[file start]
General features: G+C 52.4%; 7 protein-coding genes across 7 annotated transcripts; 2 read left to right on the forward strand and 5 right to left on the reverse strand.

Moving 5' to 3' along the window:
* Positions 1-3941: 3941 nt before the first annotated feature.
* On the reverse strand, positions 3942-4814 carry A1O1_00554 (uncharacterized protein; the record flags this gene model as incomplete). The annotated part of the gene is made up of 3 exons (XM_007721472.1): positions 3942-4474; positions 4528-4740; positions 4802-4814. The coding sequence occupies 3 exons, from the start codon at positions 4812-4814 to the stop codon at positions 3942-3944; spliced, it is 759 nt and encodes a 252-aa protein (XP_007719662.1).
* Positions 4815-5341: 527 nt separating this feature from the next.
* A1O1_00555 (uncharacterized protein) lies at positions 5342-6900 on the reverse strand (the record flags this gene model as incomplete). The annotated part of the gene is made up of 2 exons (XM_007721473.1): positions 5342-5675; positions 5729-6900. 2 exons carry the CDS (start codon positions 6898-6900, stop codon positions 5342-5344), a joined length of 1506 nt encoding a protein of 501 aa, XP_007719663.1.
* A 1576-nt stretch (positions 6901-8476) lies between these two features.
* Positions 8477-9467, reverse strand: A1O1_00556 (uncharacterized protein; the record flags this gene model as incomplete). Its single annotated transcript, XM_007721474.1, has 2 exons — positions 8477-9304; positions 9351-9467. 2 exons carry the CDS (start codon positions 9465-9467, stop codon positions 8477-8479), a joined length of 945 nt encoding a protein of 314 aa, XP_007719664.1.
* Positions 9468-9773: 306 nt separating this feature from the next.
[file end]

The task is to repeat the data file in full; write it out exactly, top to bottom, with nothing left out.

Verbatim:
General features: G+C 52.4%; 7 protein-coding genes across 7 annotated transcripts; 2 read left to right on the forward strand and 5 right to left on the reverse strand.

Moving 5' to 3' along the window:
* Positions 1-3941: 3941 nt before the first annotated feature.
* On the reverse strand, positions 3942-4814 carry A1O1_00554 (uncharacterized protein; the record flags this gene model as incomplete). The annotated part of the gene is made up of 3 exons (XM_007721472.1): positions 3942-4474; positions 4528-4740; positions 4802-4814. The coding sequence occupies 3 exons, from the start codon at positions 4812-4814 to the stop codon at positions 3942-3944; spliced, it is 759 nt and encodes a 252-aa protein (XP_007719662.1).
* Positions 4815-5341: 527 nt separating this feature from the next.
* A1O1_00555 (uncharacterized protein) lies at positions 5342-6900 on the reverse strand (the record flags this gene model as incomplete). The annotated part of the gene is made up of 2 exons (XM_007721473.1): positions 5342-5675; positions 5729-6900. 2 exons carry the CDS (start codon positions 6898-6900, stop codon positions 5342-5344), a joined length of 1506 nt encoding a protein of 501 aa, XP_007719663.1.
* A 1576-nt stretch (positions 6901-8476) lies between these two features.
* Positions 8477-9467, reverse strand: A1O1_00556 (uncharacterized protein; the record flags this gene model as incomplete). Its single annotated transcript, XM_007721474.1, has 2 exons — positions 8477-9304; positions 9351-9467. 2 exons carry the CDS (start codon positions 9465-9467, stop codon positions 8477-8479), a joined length of 945 nt encoding a protein of 314 aa, XP_007719664.1.
* Positions 9468-9773: 306 nt separating this feature from the next.